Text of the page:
If you’re wondering why so many Swedes celebrate their birthdays in March, then look no further than tomorrow’s Midsummer celebrations.
While marking the solstice here in the UK is a relatively muted occasion, marked most famously by pagan groups gathering at Stonehenge as the sun rises, many Northern European countries mark Midsummer’s day with more relish. Bonfires – perhaps the most elemental of celebrations, dating back as they do to Neolithic times – are lit across the Nordic countries (as they are, in fact, in Cornwall).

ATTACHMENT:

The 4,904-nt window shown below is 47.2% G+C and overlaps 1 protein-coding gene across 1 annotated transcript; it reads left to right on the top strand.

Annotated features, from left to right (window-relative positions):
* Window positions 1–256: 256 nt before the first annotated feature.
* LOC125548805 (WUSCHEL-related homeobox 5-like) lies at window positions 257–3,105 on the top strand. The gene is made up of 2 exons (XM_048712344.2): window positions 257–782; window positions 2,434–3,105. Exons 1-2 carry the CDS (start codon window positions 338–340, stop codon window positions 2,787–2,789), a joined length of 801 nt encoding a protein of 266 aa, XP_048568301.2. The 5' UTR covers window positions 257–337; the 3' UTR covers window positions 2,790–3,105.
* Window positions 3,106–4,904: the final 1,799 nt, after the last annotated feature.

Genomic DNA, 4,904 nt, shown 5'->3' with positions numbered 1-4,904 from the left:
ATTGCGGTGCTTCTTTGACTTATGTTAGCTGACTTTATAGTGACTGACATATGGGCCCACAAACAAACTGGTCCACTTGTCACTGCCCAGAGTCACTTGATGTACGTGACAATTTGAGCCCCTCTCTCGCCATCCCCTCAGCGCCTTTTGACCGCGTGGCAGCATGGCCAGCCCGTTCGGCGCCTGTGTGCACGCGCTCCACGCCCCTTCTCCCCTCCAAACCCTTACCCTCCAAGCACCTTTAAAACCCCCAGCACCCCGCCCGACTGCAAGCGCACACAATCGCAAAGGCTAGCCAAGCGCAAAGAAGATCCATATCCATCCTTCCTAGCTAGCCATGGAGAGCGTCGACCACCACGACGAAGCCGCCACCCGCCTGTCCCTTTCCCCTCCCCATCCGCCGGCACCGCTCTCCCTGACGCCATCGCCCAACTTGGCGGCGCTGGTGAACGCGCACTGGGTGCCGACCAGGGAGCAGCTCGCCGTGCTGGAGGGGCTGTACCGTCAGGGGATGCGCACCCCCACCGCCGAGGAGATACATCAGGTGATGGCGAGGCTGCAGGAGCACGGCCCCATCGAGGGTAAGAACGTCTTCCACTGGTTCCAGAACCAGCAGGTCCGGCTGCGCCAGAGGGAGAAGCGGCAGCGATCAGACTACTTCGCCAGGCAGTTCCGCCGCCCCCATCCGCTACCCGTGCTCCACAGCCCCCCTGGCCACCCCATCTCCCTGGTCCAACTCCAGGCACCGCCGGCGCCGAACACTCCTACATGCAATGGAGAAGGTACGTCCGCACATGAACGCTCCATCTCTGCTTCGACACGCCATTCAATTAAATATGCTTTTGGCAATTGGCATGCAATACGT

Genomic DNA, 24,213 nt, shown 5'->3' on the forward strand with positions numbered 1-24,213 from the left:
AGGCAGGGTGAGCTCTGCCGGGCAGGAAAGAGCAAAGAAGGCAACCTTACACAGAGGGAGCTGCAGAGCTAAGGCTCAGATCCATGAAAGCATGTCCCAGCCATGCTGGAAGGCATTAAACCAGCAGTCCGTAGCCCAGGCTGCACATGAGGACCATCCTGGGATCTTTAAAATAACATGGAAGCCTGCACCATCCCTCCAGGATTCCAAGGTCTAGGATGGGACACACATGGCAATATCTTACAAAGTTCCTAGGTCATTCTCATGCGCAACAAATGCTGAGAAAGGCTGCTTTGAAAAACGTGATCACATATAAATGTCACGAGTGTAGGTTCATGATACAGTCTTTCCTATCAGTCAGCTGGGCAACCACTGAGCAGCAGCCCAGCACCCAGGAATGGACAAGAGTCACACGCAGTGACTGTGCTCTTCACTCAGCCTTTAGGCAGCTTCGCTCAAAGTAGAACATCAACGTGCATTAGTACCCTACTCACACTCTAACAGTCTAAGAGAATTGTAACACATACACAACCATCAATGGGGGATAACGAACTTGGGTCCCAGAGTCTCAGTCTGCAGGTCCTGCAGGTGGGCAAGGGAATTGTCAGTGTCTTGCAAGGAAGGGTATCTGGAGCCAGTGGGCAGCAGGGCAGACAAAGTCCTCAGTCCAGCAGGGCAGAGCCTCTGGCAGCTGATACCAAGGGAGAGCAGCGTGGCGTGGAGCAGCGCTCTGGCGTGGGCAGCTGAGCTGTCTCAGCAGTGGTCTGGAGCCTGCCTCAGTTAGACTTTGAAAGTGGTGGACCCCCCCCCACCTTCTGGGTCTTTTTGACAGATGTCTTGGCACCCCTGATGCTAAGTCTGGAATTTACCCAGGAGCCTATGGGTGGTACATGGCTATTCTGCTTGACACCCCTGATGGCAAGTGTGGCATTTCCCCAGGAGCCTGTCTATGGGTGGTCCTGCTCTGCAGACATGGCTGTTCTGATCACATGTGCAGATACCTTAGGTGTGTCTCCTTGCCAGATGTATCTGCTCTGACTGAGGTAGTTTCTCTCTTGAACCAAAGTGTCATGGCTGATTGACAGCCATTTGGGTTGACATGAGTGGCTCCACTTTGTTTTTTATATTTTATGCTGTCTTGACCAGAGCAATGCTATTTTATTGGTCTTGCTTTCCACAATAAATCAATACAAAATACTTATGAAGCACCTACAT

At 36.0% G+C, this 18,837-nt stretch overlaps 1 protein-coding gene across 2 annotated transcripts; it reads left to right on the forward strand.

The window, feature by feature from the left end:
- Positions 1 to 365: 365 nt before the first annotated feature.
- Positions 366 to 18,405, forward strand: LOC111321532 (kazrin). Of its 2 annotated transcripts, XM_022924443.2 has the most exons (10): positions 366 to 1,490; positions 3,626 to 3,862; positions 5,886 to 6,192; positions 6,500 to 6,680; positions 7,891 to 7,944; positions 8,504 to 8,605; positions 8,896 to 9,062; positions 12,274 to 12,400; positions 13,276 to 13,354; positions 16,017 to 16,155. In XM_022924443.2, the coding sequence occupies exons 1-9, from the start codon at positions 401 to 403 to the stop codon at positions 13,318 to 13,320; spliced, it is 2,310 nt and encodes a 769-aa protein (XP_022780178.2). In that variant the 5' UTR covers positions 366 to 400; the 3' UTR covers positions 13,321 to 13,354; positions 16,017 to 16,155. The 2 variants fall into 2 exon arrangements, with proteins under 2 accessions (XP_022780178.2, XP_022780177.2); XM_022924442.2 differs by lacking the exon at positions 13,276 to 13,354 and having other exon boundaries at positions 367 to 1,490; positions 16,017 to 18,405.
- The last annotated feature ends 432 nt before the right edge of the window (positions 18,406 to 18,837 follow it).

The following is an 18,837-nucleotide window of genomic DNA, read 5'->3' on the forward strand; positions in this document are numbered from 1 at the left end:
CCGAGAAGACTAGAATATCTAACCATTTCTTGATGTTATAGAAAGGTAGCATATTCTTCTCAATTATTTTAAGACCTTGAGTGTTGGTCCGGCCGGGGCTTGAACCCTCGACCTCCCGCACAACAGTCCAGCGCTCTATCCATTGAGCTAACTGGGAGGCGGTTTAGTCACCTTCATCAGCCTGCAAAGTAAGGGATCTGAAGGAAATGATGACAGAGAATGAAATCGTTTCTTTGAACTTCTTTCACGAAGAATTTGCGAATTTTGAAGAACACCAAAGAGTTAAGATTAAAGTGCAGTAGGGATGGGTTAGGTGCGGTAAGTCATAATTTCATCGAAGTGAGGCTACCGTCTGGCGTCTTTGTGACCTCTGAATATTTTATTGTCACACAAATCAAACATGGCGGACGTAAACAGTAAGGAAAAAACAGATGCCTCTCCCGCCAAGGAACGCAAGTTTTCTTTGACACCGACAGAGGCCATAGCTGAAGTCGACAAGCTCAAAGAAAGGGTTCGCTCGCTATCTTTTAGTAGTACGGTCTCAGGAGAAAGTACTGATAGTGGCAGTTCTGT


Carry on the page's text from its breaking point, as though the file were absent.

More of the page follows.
For Swedes, however, Midsummer celebrations come second only to Christmas, with many people celebrating from dawn till late into the night. This is a day to wonder at the glorious bounties of nature: from the greens and flowers which decorate every inch of the maypoles, to the first potatoes and strawberries of the summer, the nation’s ubiquitous pickled herring and ice-cold vodkas, to music and dance.
And so into the night, and the Swedish proverb ‘Midsummer night is not long but it gets many cradles rocking.’ The more romantic tradition of midsummer involves single young ladies placing seven (or nine, it really depends on which tradition you follow) flowers under their pillows. The saying goes that they will then dream of their future husband.
So, as we bid farewell to Wallander, we’d like to wish everyone in Sweden Glad Midsommar!